Target: Phil Lynn, International Association of Chiefs of Police
Goal: Implement a policy protecting non-threatening dogs from being shot by police officers.
Every 98 minutes a dog is shot by law enforcement in the United States. Officers are often too quick to pull the trigger when faced with an animal, and suffer little to no consequences for taking the life of an innocent dog. With the high number of animal deaths caused by law enforcement gunfire, it is hard to believe all of the animals were threatening harm to the officers in question.
Directors Michael Ozias and Patrick Reasonover have created a documentary on the unfortunate deaths caused by law enforcement, entitled Puppycide. This documentary covers the bonds between dogs and their owners, the unfortunate stories of dogs wrongfully killed by law enforcement and the futile attempts by mourning owners to seek justice for the deaths of their furry friends. Police do not keep accessible records of dog shootings, so it is difficult to track or prove these tragic incidents.
Though you would hope every officer would act with a sense and compassion when dealing with animals, many make split-second decisions that end in tragedy. An officer who feels “threatened” is almost always viewed as justified, even if the actions taken result in the death of a pet. Most officers are not trained in animal behavior, and they are also not briefed on how to use non-lethal alternatives to firearms, such as pepper spray, tasers, or even batons if they are feeling threatened by an animal.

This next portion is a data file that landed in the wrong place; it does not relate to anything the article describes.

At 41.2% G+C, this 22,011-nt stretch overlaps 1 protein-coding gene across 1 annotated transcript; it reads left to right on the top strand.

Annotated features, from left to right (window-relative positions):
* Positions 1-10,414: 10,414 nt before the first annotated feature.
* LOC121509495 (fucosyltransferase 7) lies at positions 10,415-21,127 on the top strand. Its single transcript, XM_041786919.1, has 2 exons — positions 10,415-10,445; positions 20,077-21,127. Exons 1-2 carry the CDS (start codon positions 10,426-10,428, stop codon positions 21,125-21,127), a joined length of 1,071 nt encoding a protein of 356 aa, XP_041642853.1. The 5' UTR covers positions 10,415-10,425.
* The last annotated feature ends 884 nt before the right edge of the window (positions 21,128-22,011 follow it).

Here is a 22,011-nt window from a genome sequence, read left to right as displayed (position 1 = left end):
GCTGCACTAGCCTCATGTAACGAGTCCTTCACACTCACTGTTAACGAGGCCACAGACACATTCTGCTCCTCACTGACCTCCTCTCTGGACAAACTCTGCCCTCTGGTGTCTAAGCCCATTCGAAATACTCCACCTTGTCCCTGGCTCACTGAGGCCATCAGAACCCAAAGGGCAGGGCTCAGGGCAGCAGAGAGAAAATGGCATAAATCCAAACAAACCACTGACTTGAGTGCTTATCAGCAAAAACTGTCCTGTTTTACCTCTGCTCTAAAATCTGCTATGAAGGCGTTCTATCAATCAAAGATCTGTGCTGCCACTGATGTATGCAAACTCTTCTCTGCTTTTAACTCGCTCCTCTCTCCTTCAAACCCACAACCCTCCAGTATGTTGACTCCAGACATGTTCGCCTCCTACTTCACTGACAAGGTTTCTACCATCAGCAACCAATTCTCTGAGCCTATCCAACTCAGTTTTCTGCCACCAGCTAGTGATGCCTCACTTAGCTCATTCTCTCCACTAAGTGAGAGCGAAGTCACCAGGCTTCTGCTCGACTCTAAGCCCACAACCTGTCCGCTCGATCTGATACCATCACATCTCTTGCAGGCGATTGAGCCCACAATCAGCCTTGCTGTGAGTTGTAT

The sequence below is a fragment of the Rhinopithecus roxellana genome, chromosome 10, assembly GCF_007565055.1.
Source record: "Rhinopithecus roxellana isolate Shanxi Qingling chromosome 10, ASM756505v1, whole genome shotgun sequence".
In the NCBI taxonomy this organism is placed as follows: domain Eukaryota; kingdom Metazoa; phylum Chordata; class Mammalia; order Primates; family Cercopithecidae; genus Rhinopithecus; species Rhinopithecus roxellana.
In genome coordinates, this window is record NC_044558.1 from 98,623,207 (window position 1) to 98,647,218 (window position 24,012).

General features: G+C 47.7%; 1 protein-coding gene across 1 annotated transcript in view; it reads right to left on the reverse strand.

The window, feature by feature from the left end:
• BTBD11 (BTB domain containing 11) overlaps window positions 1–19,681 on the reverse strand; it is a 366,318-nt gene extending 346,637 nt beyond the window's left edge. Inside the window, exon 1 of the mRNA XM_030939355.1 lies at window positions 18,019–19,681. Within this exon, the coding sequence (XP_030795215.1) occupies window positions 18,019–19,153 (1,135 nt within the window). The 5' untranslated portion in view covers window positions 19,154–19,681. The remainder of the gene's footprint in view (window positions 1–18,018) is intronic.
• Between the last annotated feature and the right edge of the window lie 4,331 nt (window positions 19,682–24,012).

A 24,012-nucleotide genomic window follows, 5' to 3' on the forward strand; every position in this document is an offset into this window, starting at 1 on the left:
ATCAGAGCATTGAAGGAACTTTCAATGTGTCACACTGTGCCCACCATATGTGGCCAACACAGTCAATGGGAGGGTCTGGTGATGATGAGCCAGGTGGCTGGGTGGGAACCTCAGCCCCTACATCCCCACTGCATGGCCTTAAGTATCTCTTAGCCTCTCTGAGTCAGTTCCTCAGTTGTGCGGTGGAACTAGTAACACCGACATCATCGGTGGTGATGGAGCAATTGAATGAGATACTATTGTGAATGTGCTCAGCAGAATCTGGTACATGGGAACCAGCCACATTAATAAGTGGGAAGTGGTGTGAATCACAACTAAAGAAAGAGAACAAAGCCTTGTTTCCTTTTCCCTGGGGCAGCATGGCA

There are occasions, exposed in the film Puppycide, where animals are shot and killed when they are certainly not threatening an officer, like an instance when a dog was shot in the back while running away from the officer, or a dog that was on a leash was shot and killed. Many owners are not given the opportunity to secure their animals before lethal action is taken against them. Police departments need to establish clear guidelines for dealing with animals, including what action to take when presented with particular animal behaviors.
Officers should be trained to deal with family pets compassionately and intelligently, learning to not fear dogs but to be able to decipher when they are truly in danger, and when an animal is not threatening to the officer. Demand that the International Association of Chiefs of Police begin the discussion of what guidelines to put in place for when officers encounter animals, and how to hold officers accountable for their actions toward innocent animals.
Dear Phil Lynn,
Every day, countless animals are shot, many killed, due to careless split-second decisions made by officers in the field. Most officers are not held accountable for their behavior toward animals, for when an officer “feels threatened” he or she is viewed as being justified in shooting. However, most officers are not trained in animal behavior and are not qualified to determine what is truly threatening. There have been numerous stories of animals being shot that were not threatening an officer in any way. Please begin the conversation within your professional community to set clear guidelines to inform all officers in the U.S. of what appropriate actions should be taken in response to different animal behaviors.
Educate officers on alternative defense methods in response to non-life-threatening animal behavior, such as tasers, pepper spray, or even batons. Let officers know that they are expected to act appropriately and to protect animal life whenever possible. Inform them that they will be held accountable for their actions toward animals, and then do what is necessary to keep appropriate records to hold officers accountable.
[Your Name Here]
Photo Credit: Chris Vaughan, Flickr